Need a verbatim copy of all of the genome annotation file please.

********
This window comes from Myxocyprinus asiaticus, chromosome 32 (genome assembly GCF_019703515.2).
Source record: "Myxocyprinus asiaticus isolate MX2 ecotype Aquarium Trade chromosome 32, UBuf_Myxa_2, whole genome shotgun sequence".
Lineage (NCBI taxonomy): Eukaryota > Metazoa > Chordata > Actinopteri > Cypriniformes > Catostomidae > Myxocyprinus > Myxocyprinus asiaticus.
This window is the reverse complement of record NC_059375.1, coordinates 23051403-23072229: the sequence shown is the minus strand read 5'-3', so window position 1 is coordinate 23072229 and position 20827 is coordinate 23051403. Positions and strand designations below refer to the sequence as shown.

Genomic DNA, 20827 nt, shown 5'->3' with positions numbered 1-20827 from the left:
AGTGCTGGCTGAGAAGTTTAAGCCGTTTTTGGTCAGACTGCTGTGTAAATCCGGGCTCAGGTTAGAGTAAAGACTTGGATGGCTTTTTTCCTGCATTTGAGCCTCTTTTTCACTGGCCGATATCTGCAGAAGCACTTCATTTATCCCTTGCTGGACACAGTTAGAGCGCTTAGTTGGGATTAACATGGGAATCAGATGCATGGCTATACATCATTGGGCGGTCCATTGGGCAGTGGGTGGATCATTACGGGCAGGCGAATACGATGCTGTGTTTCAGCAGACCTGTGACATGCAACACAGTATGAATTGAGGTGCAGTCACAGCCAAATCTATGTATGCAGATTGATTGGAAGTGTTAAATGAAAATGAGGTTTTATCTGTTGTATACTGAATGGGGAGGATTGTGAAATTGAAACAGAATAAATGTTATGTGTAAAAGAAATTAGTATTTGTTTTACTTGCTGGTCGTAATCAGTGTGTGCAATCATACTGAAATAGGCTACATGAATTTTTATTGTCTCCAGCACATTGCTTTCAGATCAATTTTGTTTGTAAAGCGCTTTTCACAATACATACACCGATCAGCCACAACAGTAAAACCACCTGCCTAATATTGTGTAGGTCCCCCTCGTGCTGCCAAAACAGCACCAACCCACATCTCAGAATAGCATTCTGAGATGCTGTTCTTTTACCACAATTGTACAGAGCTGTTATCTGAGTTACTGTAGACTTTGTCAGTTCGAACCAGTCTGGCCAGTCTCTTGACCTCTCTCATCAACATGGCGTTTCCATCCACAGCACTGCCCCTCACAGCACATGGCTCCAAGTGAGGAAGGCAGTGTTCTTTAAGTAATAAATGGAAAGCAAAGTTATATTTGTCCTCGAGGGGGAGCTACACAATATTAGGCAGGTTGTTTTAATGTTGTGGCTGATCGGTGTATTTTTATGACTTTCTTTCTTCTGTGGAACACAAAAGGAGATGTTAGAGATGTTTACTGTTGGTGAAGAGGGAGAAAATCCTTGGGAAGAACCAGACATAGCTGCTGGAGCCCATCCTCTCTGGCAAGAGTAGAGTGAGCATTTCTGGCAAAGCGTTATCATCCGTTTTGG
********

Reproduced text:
This window comes from Myxocyprinus asiaticus, chromosome 32 (genome assembly GCF_019703515.2).
Source record: "Myxocyprinus asiaticus isolate MX2 ecotype Aquarium Trade chromosome 32, UBuf_Myxa_2, whole genome shotgun sequence".
Lineage (NCBI taxonomy): Eukaryota > Metazoa > Chordata > Actinopteri > Cypriniformes > Catostomidae > Myxocyprinus > Myxocyprinus asiaticus.
This window is the reverse complement of record NC_059375.1, coordinates 23051403-23072229: the sequence shown is the minus strand read 5'-3', so window position 1 is coordinate 23072229 and position 20827 is coordinate 23051403. Positions and strand designations below refer to the sequence as shown.

Genomic DNA, 20827 nt, shown 5'->3' with positions numbered 1-20827 from the left:
AGTGCTGGCTGAGAAGTTTAAGCCGTTTTTGGTCAGACTGCTGTGTAAATCCGGGCTCAGGTTAGAGTAAAGACTTGGATGGCTTTTTTCCTGCATTTGAGCCTCTTTTTCACTGGCCGATATCTGCAGAAGCACTTCATTTATCCCTTGCTGGACACAGTTAGAGCGCTTAGTTGGGATTAACATGGGAATCAGATGCATGGCTATACATCATTGGGCGGTCCATTGGGCAGTGGGTGGATCATTACGGGCAGGCGAATACGATGCTGTGTTTCAGCAGACCTGTGACATGCAACACAGTATGAATTGAGGTGCAGTCACAGCCAAATCTATGTATGCAGATTGATTGGAAGTGTTAAATGAAAATGAGGTTTTATCTGTTGTATACTGAATGGGGAGGATTGTGAAATTGAAACAGAATAAATGTTATGTGTAAAAGAAATTAGTATTTGTTTTACTTGCTGGTCGTAATCAGTGTGTGCAATCATACTGAAATAGGCTACATGAATTTTTATTGTCTCCAGCACATTGCTTTCAGATCAATTTTGTTTGTAAAGCGCTTTTCACAATACATACACCGATCAGCCACAACAGTAAAACCACCTGCCTAATATTGTGTAGGTCCCCCTCGTGCTGCCAAAACAGCACCAACCCACATCTCAGAATAGCATTCTGAGATGCTGTTCTTTTACCACAATTGTACAGAGCTGTTATCTGAGTTACTGTAGACTTTGTCAGTTCGAACCAGTCTGGCCAGTCTCTTGACCTCTCTCATCAACATGGCGTTTCCATCCACAGCACTGCCCCTCACAGCACATGGCTCCAAGTGAGGAAGGCAGTGTTCTTTAAGTAATAAATGGAAAGCAAAGTTATATTTGTCCTCGAGGGGGAGCTACACAATATTAGGCAGGTTGTTTTAATGTTGTGGCTGATCGGTGTATTTTTATGACTTTCTTTCTTCTGTGGAACACAAAAGGAGATGTTAGAGATGTTTACTGTTGGTGAAGAGGGAGAAAATCCTTGGGAAGAACCAGACATAGCTGCTGGAGCCCATCCTCTCTGGCAAGAGTAGAGTGAGCATTTCTGGCAAAGCGTTATCATCCGTTTTGG